WG had advised the Council that its provisional Standard Spending Assessment (SSA) for 2018/19 was £221.296m.  SSA represented WG's view of the relative resources needed to provide a standard level of service in each Local Authority in Wales and its primary use was to allocate RSG to these Authorities.


2018/19 Initial Budget Proposals


As part of these initial proposals, it had been necessary to revisit the cost pressures facing services in order to build up a complete and up to date picture of the financial position and an updated list for the Committee was shown in
Appendix 3 to the report.  These were not shown in any order of priority.


Details of the proposed areas for savings for 2018/19 to 2019/20 for the Committee were attached at Appendix 4 to the report.  The savings did not include the cost of any potential redundancies.  Further work was ongoing to identify future projects that would realise savings for the Council.


A summary of the overall base budget for 2018/19 for the Committee was attached at Appendix 5 to the report. 


Further work would be undertaken by the Budget Working Group (BWG) in order to achieve a balanced budget for the final budget proposals for 2018/19.  This would include a review of the use of reserves, a possible increase in Council Tax, a review of all cost pressures, possible changes to the approved saving targets, a review of the inflation assumptions and the current financial strategies.


The BWG would consider the results of the budget engagement process in determining priorities for future savings and service delivery.


Appendix 6 to the report set out the actual reserves as at 31st March, 2017 for the Committee and showed the estimated reserves balance for each year up to 31st March, 2021.


Members raised concern regarding the level of cost pressures with some noting that a significant increase in Council Tax may be required to deal with the pressures.  Although there appeared to be significant reserves listed, the Operational Manager advised that if they were used, they could only be used for one off situations and could not be used year on year. 


In recognising that it was difficult to streamline further, Members asked whether further pressure should be placed on WG in view of the requirements under the Wellbeing Act.  The Cabinet Member, with permission to speak, advised that representations had already been made to WG and all Councils were facing similar pressures.  He stated that he had also been disappointed that there had been no further funding in the UK budget to help Welsh Councils.  Following a query as to whether the Health Board could be encouraged to assist the process, the Cabinet Member referred to the difficulties also being faced by the Health Board.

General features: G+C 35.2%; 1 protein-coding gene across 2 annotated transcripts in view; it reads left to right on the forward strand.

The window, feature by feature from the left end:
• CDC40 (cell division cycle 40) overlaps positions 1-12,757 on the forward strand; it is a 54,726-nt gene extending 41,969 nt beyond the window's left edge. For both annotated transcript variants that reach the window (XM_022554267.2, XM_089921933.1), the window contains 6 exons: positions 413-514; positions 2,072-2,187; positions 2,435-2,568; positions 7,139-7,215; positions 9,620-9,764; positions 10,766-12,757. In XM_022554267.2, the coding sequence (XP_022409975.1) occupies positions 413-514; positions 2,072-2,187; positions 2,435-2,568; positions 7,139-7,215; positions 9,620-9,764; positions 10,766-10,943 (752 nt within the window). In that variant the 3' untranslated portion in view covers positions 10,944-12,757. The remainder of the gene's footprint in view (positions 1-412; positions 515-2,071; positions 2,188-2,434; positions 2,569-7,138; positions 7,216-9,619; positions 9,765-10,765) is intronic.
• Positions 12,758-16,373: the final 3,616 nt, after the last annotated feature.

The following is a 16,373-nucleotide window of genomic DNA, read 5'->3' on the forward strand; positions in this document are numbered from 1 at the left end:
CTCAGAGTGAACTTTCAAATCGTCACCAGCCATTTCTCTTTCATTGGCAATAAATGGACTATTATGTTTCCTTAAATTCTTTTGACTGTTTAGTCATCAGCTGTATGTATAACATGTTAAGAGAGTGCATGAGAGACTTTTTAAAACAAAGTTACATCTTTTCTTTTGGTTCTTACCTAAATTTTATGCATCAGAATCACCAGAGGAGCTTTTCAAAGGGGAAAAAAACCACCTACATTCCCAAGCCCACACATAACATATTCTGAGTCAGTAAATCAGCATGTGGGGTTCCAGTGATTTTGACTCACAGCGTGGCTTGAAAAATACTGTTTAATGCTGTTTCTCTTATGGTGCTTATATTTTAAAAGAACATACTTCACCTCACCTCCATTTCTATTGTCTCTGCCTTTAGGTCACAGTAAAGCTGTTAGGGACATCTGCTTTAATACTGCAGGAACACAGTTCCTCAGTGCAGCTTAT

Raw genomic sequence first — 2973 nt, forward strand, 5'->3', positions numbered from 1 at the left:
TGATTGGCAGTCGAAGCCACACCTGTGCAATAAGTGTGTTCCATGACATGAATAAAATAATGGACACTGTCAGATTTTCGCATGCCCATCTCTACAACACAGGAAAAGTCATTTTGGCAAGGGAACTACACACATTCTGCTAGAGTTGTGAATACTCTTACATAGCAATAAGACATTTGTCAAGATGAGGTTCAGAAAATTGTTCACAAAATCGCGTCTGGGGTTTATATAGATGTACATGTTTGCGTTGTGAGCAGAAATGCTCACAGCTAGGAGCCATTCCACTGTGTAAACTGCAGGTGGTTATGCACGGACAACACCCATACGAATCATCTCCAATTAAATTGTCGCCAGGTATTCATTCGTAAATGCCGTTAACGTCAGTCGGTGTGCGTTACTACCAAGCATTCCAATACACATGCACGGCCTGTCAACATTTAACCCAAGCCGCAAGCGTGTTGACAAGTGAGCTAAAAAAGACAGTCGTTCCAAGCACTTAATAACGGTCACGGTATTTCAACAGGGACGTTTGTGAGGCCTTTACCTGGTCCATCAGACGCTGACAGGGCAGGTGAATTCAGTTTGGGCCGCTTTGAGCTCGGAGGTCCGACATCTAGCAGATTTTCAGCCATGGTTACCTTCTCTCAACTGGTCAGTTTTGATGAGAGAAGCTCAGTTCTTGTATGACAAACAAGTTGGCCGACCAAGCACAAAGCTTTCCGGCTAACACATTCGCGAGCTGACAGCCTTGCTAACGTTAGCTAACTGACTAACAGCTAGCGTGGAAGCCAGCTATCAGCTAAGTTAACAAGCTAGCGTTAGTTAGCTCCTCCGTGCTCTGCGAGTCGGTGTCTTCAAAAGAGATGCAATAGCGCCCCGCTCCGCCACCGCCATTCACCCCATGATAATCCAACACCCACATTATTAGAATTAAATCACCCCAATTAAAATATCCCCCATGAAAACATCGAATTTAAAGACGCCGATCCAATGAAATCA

In recognising that a significant part of the overspend was around commissioning care it was noted that it was difficult for the department as it had  statutory responsibilities to assess and meet people’s needs, as not meeting their needs could have significant dire consequences.  The Director also advised that although savings were increasingly difficult to find, the department was committed to try to find as many savings as possible and would also look to considering new models of care where it would be safe and prudent to do so.  Good practice was also taken into account and the Association of Directors of Social Services Cymru offered support where possible.  Officers regularly engaged with other Local Authorities and providers and also utilised their own personal networks, in order to be innovative with their approaches.  The Vale had also been recognised for its innovative approach in a number of areas such as outcome based commissioning.


A Member queried whether there would be an opportunity for a number of organisations and professionals to have a wide debate on the subject in order to put forward suggestions, recognising there were considerable complex care cases involved.


Following the response to the Chairman’s question as to whether the savings identified were achievable, the Director advised that in his view they were achievable but it would be difficult, with Members accepting that there was a £1m overspend for Adult Services and the budget was extremely volatile. The budget was also under pressure from significant demographic growth and an increase in the complexity of cases as well as pressure from care providers to increase fees as a result of the National Living Wage.  Although understanding that the department was considering every aspect and that it had the Committee’s support, the Chairman felt that the significant complex cases and the issues facing the department needed to be raised throughout the Council in order that all Council Members could recognise the issues the department was facing, following which it was subsequently